Sometimes there are multiple images of pedestrian traffic, going one way in one picture moving in the opposite direction in the photo placed adjacent to it. Always there is this off-kilter chiasmus at work, like the keel of a boat heading toward a surprise destination. The photos are anchored in chance; each presents a paradox in which a common sight becomes as strange as the sea viewed at morning from the prow; or from a camera after lunch.
The hard lines of the New York cityscape always lead out of the frame. In one of the accompanying poems Denby writes “…but the lines go on forever like us…” This technique, as well as other instances where the content continues out of the context, made me think of Pollock’s much discussed “all over” quality, but with Burckhardt it’s more succinct. One of the first pictures in the exhibit is of Edwin Denby on a rooftop. The street below extends all the way to the horizon, with Denby seated in a relaxed pose at the edge of what looms like a sublime precipice. The rest of the photos feature doorframes, billboards and shop windows from which a side of the rectangle is clipped off by the frame.
Burckhardt is deeply invested in the Modernist aesthetic of metonymy and ellipsis. From a fragment or part you get the whole. Take his images of advertisement paste-ups: from the cropped “la” one deduces “Cola.” As in Chinese poetry, where isolated nouns grouped together clue you in on the rest of the details, Burckhardt knows how much a few aspects can disclose. The open borders forestall closure.
Each picture seems to anticipate the next with a serial quality. They have rhythm, each shot like a beat driving to the next chord, and so the frame remains tense, its contents—whether legs, hats, ads, hydrants or sheer granite—charged with energy.
While on a midnight outing de Kooning once remarked on “the dispersed compositions—spots and cracks and bits or wrappers and neon lights” one finds throughout the city. Taking these photos at a time when painters like Rothko had begun to hang their canvases in clusters on the wall, rather than in rows, Burckhardt must have seen life as just this, an array of “dispersed compositions”—to be condensed, snapped into a rhythm by the mechanism of the shutter.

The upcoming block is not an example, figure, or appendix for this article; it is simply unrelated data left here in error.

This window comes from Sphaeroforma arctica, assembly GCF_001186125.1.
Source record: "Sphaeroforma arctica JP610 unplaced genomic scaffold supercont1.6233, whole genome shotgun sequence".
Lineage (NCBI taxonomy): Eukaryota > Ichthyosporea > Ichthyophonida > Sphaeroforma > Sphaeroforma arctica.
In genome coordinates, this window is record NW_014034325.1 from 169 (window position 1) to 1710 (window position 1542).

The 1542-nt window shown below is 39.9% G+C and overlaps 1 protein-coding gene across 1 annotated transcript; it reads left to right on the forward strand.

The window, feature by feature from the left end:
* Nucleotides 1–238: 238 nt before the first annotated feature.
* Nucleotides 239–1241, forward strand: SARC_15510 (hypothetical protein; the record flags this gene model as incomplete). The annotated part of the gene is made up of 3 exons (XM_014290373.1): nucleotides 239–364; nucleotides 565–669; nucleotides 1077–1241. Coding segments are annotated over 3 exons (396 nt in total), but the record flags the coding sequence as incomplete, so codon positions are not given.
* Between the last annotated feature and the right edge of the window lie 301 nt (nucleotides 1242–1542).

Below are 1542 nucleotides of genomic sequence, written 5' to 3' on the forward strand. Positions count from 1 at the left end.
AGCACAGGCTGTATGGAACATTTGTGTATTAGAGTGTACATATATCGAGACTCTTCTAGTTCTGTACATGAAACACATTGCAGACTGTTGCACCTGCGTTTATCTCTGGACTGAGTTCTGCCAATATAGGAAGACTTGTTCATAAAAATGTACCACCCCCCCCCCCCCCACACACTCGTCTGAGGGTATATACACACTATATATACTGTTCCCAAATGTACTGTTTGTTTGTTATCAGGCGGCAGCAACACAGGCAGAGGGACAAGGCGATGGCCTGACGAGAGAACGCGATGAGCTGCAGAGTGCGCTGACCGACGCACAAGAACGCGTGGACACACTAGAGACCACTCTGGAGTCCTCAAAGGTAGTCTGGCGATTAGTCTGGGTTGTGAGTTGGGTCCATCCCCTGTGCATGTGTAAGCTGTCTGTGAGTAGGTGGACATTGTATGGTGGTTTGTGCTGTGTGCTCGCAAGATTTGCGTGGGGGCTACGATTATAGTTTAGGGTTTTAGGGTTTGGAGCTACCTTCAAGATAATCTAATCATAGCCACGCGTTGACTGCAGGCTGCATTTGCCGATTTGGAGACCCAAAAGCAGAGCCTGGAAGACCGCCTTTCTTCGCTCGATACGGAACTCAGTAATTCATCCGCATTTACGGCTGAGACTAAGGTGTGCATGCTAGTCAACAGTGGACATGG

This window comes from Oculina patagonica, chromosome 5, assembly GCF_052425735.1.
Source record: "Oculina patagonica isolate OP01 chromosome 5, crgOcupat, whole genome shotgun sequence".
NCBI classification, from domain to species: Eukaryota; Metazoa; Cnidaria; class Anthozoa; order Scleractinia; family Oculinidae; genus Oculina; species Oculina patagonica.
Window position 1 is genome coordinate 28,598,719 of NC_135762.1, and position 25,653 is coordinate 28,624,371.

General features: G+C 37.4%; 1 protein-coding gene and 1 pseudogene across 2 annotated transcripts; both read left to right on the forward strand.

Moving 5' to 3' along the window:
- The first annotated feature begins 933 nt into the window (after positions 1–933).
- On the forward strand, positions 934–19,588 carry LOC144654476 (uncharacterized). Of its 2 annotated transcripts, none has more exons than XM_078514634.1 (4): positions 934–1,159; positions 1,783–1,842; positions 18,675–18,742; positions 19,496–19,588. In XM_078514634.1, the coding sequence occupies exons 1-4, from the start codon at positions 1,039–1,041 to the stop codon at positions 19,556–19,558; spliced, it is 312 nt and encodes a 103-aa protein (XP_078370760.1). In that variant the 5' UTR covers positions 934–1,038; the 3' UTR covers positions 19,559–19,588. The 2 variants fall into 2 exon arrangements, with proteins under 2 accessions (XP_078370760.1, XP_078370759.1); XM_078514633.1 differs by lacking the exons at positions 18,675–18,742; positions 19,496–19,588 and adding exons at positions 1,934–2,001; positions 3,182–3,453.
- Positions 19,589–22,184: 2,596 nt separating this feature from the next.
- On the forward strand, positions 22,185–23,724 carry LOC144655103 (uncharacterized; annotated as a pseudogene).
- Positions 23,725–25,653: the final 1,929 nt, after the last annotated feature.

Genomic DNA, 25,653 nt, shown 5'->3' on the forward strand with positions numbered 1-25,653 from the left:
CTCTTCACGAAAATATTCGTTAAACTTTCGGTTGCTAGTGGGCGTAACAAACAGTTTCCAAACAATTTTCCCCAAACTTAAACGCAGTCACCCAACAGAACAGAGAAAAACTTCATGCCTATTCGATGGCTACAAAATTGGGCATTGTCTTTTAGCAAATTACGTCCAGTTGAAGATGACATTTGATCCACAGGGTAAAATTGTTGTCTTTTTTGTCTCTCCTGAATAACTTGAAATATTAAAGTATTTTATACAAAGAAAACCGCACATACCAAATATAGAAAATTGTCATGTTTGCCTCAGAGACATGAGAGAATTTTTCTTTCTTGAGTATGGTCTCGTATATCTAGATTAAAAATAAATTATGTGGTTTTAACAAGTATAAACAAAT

Patterns on clothes and on the sidewalk, manhole covers, facades, newspaper stands and letters are framed to rhyme with each other. In one photo, you see a woman’s foot leaving the ground; the black-and-white pattern of circles on her dress resonates with a similar grid of glass circles embedded the sidewalk. New York was the perfect place for Burckhardt’s fancy to cut loose.
Time and history, condensed into giant cubes of granite, become vapor under Burckhardt’s lens. One photo is an extreme close-up of a building’s foundation block. At such close range you can see the black flecks in the stone’s grain. You feel as though you may be looking at a telescope snapshot of one of the Magellanic Clouds.
Burckhardt performs the heroic task of fixing chaos in harmony. The camera becomes a sort of dynamo; it turns the confusion of everyday life into music. One can’t help but think of de Kooning’s women, where classicism comes into conflict with his effeminate slippage; practiced gestures are executed with a sort of slapstick genius, whether canvas or camera is the stage.
ContributorRoger Van Voorhees